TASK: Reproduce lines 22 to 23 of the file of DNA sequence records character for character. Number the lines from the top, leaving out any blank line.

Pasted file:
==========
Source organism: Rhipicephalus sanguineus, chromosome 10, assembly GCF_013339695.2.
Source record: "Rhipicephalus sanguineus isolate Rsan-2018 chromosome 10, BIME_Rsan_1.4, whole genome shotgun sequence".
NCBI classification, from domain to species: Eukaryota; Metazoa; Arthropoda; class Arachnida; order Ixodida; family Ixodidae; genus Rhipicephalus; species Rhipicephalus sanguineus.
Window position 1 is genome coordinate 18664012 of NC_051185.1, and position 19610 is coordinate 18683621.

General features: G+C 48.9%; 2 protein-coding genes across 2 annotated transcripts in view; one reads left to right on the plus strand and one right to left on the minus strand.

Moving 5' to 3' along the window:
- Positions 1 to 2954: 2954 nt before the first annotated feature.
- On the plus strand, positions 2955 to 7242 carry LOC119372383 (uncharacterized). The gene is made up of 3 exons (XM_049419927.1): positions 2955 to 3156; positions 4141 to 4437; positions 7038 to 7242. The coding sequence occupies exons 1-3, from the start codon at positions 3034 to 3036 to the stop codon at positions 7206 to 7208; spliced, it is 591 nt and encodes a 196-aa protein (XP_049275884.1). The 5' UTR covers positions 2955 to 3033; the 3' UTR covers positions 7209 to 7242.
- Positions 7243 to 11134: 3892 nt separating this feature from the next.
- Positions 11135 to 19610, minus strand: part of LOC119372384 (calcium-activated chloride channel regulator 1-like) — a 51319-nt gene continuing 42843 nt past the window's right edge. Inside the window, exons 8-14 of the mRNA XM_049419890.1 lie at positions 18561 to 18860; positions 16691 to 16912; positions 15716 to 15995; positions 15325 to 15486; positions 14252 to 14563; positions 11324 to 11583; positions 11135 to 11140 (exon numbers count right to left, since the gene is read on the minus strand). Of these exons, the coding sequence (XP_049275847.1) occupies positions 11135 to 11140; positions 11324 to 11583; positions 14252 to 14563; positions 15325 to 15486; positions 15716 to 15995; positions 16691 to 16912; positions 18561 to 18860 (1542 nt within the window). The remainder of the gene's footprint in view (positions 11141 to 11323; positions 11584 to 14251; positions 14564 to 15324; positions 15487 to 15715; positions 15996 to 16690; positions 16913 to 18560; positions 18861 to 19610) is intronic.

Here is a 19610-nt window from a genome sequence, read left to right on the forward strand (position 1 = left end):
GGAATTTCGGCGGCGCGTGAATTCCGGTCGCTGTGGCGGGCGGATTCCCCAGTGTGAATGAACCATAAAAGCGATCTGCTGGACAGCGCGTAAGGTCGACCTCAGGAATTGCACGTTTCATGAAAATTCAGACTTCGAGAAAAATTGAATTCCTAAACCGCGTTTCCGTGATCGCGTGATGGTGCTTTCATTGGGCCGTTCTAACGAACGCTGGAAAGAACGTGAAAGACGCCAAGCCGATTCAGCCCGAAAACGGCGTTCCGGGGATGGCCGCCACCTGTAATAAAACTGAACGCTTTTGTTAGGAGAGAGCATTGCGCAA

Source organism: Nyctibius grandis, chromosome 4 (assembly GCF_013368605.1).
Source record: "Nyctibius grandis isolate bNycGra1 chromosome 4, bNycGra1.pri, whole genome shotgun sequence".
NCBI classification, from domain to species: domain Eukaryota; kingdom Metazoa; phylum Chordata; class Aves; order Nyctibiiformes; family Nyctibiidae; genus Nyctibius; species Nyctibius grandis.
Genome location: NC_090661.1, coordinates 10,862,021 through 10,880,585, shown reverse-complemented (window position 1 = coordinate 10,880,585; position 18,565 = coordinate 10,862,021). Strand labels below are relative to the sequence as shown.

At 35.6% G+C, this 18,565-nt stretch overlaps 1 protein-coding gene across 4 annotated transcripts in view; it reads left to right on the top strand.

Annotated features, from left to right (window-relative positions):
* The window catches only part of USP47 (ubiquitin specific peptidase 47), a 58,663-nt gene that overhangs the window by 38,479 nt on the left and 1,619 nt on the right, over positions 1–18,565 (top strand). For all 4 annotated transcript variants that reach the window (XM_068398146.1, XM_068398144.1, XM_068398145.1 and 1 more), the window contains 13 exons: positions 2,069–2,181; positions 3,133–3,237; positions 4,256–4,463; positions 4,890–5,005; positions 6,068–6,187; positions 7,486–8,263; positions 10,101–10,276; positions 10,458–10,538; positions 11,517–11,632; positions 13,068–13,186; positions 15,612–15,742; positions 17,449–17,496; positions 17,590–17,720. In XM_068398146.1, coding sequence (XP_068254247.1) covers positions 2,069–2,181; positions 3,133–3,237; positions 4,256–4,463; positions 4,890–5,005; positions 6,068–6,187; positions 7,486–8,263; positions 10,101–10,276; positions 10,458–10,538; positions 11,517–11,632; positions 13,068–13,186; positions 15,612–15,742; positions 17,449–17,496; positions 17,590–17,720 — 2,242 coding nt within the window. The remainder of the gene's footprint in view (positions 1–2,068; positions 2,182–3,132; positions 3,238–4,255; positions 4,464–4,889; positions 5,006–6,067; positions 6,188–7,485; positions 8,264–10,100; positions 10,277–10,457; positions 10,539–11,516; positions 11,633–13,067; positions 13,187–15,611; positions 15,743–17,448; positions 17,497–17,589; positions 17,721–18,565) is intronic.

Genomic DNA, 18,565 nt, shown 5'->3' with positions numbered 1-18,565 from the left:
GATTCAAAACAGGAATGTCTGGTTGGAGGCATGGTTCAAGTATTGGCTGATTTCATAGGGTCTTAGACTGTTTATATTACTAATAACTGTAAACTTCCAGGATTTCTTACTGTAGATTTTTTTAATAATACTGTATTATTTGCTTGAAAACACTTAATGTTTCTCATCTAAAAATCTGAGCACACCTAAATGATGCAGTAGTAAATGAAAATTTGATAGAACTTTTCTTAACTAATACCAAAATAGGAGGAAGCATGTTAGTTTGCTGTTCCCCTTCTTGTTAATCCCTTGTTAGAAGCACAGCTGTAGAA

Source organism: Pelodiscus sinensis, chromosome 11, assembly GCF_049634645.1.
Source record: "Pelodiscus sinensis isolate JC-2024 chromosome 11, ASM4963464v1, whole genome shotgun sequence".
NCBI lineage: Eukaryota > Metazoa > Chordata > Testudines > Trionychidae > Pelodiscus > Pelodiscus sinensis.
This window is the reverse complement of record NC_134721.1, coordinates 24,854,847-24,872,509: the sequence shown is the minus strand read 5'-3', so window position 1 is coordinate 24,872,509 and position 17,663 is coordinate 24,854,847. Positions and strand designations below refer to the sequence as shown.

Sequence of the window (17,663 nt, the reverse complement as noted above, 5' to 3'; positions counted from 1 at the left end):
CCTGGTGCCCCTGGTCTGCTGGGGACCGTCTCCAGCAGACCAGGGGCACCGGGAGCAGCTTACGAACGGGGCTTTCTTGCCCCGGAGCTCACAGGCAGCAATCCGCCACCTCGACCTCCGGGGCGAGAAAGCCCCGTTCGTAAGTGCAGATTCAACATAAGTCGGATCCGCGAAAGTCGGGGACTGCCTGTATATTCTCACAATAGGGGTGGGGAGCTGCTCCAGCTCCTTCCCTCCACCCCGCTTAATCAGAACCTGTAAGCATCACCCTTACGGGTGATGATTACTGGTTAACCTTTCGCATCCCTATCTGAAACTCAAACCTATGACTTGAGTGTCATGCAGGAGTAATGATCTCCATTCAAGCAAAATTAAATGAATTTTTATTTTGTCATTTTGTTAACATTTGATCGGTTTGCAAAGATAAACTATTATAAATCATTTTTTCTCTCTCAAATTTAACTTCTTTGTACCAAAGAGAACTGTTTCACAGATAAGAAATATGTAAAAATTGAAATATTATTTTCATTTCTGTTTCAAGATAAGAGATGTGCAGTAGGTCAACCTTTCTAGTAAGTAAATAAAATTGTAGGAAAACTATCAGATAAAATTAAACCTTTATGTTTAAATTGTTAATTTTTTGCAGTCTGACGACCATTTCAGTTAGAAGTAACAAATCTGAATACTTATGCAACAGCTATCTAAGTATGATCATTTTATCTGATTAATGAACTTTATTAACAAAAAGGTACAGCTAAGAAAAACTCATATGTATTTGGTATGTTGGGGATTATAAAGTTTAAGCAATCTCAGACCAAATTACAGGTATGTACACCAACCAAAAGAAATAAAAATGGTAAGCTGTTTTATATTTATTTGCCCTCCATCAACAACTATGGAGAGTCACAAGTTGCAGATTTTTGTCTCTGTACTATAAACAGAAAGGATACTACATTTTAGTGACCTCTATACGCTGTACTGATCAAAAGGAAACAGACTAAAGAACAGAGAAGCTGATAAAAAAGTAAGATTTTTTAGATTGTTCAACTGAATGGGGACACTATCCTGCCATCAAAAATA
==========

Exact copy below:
Source organism: Pelodiscus sinensis, chromosome 11, assembly GCF_049634645.1.
Source record: "Pelodiscus sinensis isolate JC-2024 chromosome 11, ASM4963464v1, whole genome shotgun sequence".